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Natalie Ornish
Bernhard Gottlieb
Photograph, Portrait of Bernhard Gottlieb. Image courtesy of the University Clinic of Dentistry Vienna.  Image available on the Internet and included in accordance with Title 17 U.S.C. Section 107.

GOTTLIEB, BERNHARD (1886–1950). Bernhard Gottlieb, physician and dentist, was born in 1886 in Kúty, Austria (later Czechoslovakia). He received his doctor of medicine degree from the University of Vienna and a doctorate in medical dentistry from the University of Bonn. He belonged to a group of Viennese scientists who originated periodontics, orthodontics, pedodontics, endodontics, and oral surgery. When the Nazis became prominent in Austria, Gottlieb left Vienna and went to Palestine, where he worked to build up the dental profession. He moved to the United States in 1940 and was associated briefly with Columbia University and the University of Michigan before moving to Baylor College of Dentistry in Dallas. At Baylor he assumed the position of professor and head of the Department of Pathology and Research. He held that position until he died. He wrote hundreds of scientific articles and four textbooks and is responsible for the beginnings of oral histology. His oral histology slide collection at Baylor College of Dentistry is unique; information preserved on the slides continues to be used in teaching and research programs. He is acknowledged to be the first dentist to integrate basic science information with clinical treatment. He died on March 15, 1950.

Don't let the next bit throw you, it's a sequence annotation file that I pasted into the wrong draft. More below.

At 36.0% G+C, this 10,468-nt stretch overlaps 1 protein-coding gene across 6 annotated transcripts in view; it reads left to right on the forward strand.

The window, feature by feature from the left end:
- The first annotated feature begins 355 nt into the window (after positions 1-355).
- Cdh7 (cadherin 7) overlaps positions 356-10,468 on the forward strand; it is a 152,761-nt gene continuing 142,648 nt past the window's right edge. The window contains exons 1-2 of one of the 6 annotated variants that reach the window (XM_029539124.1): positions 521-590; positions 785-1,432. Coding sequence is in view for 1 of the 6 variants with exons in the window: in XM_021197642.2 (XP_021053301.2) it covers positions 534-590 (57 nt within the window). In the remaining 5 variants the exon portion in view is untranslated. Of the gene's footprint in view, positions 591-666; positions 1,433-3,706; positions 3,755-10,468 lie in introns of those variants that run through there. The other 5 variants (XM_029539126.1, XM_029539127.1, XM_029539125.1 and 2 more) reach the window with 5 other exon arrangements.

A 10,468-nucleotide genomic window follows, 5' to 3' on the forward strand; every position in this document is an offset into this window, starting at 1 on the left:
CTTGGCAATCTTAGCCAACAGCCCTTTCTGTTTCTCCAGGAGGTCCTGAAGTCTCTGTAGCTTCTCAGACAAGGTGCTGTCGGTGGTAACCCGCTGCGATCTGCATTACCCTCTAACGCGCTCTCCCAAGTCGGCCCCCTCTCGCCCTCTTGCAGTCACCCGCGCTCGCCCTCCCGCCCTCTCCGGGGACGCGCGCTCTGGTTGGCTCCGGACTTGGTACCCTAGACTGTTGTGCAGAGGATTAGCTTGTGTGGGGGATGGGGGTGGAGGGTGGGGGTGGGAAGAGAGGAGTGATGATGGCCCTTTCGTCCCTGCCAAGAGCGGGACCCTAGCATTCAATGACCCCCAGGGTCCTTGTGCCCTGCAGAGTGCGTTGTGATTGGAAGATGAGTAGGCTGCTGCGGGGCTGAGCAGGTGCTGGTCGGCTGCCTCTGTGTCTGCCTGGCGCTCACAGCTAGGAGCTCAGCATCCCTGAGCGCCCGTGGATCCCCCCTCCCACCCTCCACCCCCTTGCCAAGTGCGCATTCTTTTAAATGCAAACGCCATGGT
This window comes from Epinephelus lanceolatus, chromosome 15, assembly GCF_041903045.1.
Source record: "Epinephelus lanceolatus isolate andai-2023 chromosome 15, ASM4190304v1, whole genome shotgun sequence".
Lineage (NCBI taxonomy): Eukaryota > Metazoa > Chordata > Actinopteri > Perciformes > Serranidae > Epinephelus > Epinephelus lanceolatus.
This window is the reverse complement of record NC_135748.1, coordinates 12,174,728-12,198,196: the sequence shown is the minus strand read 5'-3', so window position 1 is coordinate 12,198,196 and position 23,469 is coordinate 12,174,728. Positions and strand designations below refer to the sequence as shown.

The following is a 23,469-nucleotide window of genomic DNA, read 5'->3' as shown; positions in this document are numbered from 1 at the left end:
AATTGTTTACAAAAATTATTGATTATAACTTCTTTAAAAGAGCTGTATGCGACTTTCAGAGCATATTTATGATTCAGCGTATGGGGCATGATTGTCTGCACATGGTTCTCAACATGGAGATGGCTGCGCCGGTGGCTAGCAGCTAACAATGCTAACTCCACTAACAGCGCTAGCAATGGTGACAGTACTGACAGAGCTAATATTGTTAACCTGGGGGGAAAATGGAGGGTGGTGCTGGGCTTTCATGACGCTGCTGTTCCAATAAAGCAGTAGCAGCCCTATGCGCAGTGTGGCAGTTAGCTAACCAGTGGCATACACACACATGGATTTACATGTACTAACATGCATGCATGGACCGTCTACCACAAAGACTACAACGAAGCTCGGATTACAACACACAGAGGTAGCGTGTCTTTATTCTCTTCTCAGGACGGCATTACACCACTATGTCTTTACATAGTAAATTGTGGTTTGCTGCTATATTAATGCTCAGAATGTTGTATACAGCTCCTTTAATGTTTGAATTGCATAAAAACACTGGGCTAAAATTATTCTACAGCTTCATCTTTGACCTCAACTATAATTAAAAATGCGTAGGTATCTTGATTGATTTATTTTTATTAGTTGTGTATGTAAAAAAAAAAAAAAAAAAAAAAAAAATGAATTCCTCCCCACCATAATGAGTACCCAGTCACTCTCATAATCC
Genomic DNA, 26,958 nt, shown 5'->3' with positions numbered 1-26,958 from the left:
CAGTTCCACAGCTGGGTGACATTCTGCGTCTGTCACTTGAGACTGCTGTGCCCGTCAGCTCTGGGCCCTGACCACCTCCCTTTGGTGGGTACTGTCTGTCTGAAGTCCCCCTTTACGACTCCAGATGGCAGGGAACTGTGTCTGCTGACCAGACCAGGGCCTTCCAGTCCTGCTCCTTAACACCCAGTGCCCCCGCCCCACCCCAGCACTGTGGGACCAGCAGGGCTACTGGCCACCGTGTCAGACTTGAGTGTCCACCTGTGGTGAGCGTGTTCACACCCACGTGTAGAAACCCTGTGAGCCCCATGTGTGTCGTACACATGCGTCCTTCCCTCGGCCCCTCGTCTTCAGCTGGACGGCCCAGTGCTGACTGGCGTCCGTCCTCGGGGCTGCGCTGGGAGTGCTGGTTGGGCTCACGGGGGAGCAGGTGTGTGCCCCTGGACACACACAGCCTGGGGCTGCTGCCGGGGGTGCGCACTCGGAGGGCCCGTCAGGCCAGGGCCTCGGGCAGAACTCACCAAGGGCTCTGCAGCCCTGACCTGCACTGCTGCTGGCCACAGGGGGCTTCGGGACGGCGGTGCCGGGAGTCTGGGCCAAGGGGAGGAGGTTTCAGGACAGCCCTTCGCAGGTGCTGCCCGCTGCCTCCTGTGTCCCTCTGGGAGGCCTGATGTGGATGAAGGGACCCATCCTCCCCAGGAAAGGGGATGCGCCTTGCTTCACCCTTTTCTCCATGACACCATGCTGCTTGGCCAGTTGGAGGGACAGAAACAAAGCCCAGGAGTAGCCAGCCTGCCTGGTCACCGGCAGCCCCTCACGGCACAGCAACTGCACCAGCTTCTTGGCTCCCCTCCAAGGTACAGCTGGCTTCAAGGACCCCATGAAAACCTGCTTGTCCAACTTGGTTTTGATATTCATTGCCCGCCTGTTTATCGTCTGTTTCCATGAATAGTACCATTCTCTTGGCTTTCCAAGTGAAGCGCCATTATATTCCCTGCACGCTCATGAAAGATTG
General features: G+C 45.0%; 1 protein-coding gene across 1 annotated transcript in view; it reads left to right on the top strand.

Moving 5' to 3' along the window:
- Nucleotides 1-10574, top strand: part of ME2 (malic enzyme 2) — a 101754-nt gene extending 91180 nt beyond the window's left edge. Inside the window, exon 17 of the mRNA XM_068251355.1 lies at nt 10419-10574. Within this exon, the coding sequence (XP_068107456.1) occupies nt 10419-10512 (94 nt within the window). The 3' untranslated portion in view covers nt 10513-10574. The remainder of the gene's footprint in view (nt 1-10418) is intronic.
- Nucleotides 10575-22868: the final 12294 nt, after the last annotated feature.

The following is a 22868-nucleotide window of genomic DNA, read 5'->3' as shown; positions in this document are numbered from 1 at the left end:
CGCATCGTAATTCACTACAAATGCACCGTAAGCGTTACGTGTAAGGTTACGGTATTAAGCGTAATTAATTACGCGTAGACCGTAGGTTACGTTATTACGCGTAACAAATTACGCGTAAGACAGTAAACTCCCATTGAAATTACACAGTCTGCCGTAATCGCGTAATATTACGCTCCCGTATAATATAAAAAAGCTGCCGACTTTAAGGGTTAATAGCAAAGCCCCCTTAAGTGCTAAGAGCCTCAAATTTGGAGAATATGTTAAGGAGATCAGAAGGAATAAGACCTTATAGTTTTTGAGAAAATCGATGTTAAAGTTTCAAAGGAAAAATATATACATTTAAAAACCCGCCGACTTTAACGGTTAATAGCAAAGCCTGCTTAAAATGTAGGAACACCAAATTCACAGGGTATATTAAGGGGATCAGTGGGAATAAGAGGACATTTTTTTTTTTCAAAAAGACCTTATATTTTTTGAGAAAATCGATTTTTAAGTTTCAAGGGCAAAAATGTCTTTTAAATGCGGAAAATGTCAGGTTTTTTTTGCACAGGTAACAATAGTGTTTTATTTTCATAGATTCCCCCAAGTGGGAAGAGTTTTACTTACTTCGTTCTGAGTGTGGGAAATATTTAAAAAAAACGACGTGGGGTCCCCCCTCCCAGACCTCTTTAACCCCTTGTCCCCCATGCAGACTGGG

W. L. Davis and R. G. Jones, "A Look at the Gottlieb Collection, " Baylor Dental Journal, January 1985. Natalie Ornish, Pioneer Jewish Texans (Dallas: Texas Heritage, 1989).

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The following, adapted from the Chicago Manual of Style, 15th edition, is the preferred citation for this article.

Handbook of Texas Online, Natalie Ornish, "GOTTLIEB, BERNHARD," accessed August 08, 2020, http://www.tshaonline.org/handbook/online/articles/fgoal.

Uploaded on June 15, 2010. Modified on May 26, 2016. Published by the Texas State Historical Association.
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